For the Birds: Looking back on a fine 2022

It already seems as if 2022 is a mere dot in the rearview mirror. Before it fades even more, I want to present my annual “top birding moments of the year” column. It’s a tradition that goes back several years and is one of my favorite columns to write. I also encourage readers to send to me their favorite birding (or wildlife) moments of 2022.

10. Bears! On my drive home from looking at land in far north New Hampshire, I noticed three dark blobs at the far edge of a huge field. I hit the brakes, turned around and pulled over. The blobs were three bears — a mother and two cubs. Bears are becoming increasingly common throughout New England. I hope we learn to co-exist peacefully. 

9. Rarities in the yard. I enjoy seeing the common feeder birds daily in the yard, but the excitement is turned up a notch when something not-so-common shows up. Bluebirds, red-breasted nuthatches and pine warblers were among the birds that showed up this year.

8. Hawk alert. Something darted across my field of vision in a flash as I worked from home in the winter. I diverted my eyes from the computer to the yard and noticed a young Cooper’s hawk perched on a fence post. A few weeks later, my cat was twitching and staring at something out of the window. A Cooper’s hawk, perhaps the same one, was sitting in the birdbath. 

Photo by Chris Bosak A common loon swims at May Pond in Pillsbury State Park in New Hampshire in June 2019.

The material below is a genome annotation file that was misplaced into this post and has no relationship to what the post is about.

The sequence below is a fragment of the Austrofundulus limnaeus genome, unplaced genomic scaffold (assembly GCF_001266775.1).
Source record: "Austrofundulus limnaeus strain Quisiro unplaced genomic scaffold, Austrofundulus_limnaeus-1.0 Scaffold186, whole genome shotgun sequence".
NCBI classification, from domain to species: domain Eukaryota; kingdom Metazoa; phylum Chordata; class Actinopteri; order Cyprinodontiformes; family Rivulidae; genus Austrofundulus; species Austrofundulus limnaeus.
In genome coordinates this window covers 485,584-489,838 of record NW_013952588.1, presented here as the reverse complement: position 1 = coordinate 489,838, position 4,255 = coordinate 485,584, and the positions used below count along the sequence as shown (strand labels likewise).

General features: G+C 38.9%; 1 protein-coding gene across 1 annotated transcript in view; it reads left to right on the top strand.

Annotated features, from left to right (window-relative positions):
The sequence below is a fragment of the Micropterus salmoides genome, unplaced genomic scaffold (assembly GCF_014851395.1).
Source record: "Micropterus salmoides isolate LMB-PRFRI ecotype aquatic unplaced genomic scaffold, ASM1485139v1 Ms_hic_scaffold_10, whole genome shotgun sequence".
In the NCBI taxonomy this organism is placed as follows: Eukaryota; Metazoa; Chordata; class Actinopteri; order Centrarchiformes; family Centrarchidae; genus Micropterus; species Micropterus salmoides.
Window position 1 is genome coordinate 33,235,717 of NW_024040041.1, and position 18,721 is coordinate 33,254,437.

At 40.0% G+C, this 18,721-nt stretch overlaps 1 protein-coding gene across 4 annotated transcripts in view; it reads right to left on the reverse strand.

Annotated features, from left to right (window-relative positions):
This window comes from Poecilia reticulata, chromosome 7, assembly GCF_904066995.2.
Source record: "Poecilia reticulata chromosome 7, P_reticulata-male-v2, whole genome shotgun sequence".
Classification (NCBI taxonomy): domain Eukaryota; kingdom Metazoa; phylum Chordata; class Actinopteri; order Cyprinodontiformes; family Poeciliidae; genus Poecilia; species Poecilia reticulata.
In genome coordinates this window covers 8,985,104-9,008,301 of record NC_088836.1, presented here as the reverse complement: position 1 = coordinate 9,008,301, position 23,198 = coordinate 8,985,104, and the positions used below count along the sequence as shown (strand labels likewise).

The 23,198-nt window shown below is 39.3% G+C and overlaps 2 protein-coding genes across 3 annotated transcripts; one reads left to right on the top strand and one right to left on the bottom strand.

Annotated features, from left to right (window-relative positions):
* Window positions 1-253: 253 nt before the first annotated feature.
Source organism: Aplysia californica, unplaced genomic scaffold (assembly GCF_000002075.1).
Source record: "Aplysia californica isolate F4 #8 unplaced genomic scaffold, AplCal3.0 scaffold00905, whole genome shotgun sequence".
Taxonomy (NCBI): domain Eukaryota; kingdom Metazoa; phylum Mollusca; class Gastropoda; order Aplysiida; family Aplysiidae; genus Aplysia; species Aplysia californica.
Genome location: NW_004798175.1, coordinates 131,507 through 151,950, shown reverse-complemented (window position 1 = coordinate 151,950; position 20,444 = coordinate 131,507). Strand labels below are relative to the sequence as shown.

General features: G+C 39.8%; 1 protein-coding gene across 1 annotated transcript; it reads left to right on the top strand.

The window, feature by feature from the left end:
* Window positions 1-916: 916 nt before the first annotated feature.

7. Loons. Any year in which I see or hear a common loon is a good year. Thankfully, that happens every year. We are blessed to live in this part of the country.

6. American redstarts. I was lucky enough this spring to find the nesting areas of several American redstarts. The males popped out of the brush to cause a diversion any time I would walk by. Redstarts are handsome black and orange warblers.

5. Estuary magazine photos. Estuary magazine, a high-gloss and terrific magazine about life along the Connecticut River, used several of my photographs to illustrate an article on brant. Brant are geese that visit New England in the winter. With print publications struggling these days, it’s nice to see one still flourishing. 

Speaking of print publications, the best highlight for me of any year is being able to share my stories of birds and wildlife with my readers. Thank you for reading and for supporting your local newspaper

4. Christmas Bird Count. This makes the list any time I am able to participate in the CBC. This year’s highlights included several warblers, common goldeneye, lesser scaup and American pipit.

3. Turkeys in the cemetery. It may sound a bit morbid, but cemeteries are great places to go birdwatching. With so much land taken up by strip malls, condos and roadways, open space is at a premium these days. I was driving past a cemetery this spring when I noticed a strutting tom turkey leading a group of hens around the grave markers. Of course, I had to turn around for a closer look.

2. The warbler tree. The spring warbler walk was going rather slowly until I reached a certain tree that was full of life. The large, blooming crabapple tree held several types of warblers including northern parula, black-and-white, yellow-rumped and magnolia. 

1. Blue jays and dad. My father passed away in October. He often shared with me that blue jays were his favorite bird. Now when I see a blue jay there is extra meaning attached to the sighting. 

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